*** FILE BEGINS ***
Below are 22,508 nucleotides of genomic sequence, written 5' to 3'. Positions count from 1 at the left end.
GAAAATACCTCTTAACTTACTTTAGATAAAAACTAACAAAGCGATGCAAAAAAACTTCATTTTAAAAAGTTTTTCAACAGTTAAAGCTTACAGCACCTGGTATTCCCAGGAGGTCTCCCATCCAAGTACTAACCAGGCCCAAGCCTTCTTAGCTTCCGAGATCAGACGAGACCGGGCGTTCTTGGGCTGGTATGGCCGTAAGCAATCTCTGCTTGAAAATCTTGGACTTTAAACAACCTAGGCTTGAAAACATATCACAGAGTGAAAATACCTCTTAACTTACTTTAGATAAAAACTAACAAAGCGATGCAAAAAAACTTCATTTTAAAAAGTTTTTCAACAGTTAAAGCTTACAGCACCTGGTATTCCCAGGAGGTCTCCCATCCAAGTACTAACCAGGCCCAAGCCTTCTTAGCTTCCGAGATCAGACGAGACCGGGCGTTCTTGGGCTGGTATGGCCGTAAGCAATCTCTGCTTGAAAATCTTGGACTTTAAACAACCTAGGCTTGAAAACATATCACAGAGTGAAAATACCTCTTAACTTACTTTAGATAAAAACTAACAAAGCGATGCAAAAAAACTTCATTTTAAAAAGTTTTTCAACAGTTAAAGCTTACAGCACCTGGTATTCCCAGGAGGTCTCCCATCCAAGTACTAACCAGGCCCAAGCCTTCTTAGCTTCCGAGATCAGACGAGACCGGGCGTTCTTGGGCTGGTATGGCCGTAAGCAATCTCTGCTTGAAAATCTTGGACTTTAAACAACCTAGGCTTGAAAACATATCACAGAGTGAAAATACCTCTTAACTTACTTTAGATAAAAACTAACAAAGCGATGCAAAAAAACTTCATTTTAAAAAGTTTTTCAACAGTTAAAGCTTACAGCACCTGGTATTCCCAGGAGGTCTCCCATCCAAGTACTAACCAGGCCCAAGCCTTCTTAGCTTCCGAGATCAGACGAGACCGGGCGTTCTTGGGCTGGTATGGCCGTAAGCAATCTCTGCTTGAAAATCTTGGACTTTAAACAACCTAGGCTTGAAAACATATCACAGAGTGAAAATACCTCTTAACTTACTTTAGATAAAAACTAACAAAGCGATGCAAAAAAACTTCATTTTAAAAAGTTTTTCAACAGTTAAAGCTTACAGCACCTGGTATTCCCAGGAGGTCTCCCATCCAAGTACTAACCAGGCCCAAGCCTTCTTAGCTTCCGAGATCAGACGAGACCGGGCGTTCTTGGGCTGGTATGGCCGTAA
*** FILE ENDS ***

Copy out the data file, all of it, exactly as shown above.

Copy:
Below are 22,508 nucleotides of genomic sequence, written 5' to 3'. Positions count from 1 at the left end.
GAAAATACCTCTTAACTTACTTTAGATAAAAACTAACAAAGCGATGCAAAAAAACTTCATTTTAAAAAGTTTTTCAACAGTTAAAGCTTACAGCACCTGGTATTCCCAGGAGGTCTCCCATCCAAGTACTAACCAGGCCCAAGCCTTCTTAGCTTCCGAGATCAGACGAGACCGGGCGTTCTTGGGCTGGTATGGCCGTAAGCAATCTCTGCTTGAAAATCTTGGACTTTAAACAACCTAGGCTTGAAAACATATCACAGAGTGAAAATACCTCTTAACTTACTTTAGATAAAAACTAACAAAGCGATGCAAAAAAACTTCATTTTAAAAAGTTTTTCAACAGTTAAAGCTTACAGCACCTGGTATTCCCAGGAGGTCTCCCATCCAAGTACTAACCAGGCCCAAGCCTTCTTAGCTTCCGAGATCAGACGAGACCGGGCGTTCTTGGGCTGGTATGGCCGTAAGCAATCTCTGCTTGAAAATCTTGGACTTTAAACAACCTAGGCTTGAAAACATATCACAGAGTGAAAATACCTCTTAACTTACTTTAGATAAAAACTAACAAAGCGATGCAAAAAAACTTCATTTTAAAAAGTTTTTCAACAGTTAAAGCTTACAGCACCTGGTATTCCCAGGAGGTCTCCCATCCAAGTACTAACCAGGCCCAAGCCTTCTTAGCTTCCGAGATCAGACGAGACCGGGCGTTCTTGGGCTGGTATGGCCGTAAGCAATCTCTGCTTGAAAATCTTGGACTTTAAACAACCTAGGCTTGAAAACATATCACAGAGTGAAAATACCTCTTAACTTACTTTAGATAAAAACTAACAAAGCGATGCAAAAAAACTTCATTTTAAAAAGTTTTTCAACAGTTAAAGCTTACAGCACCTGGTATTCCCAGGAGGTCTCCCATCCAAGTACTAACCAGGCCCAAGCCTTCTTAGCTTCCGAGATCAGACGAGACCGGGCGTTCTTGGGCTGGTATGGCCGTAAGCAATCTCTGCTTGAAAATCTTGGACTTTAAACAACCTAGGCTTGAAAACATATCACAGAGTGAAAATACCTCTTAACTTACTTTAGATAAAAACTAACAAAGCGATGCAAAAAAACTTCATTTTAAAAAGTTTTTCAACAGTTAAAGCTTACAGCACCTGGTATTCCCAGGAGGTCTCCCATCCAAGTACTAACCAGGCCCAAGCCTTCTTAGCTTCCGAGATCAGACGAGACCGGGCGTTCTTGGGCTGGTATGGCCGTAA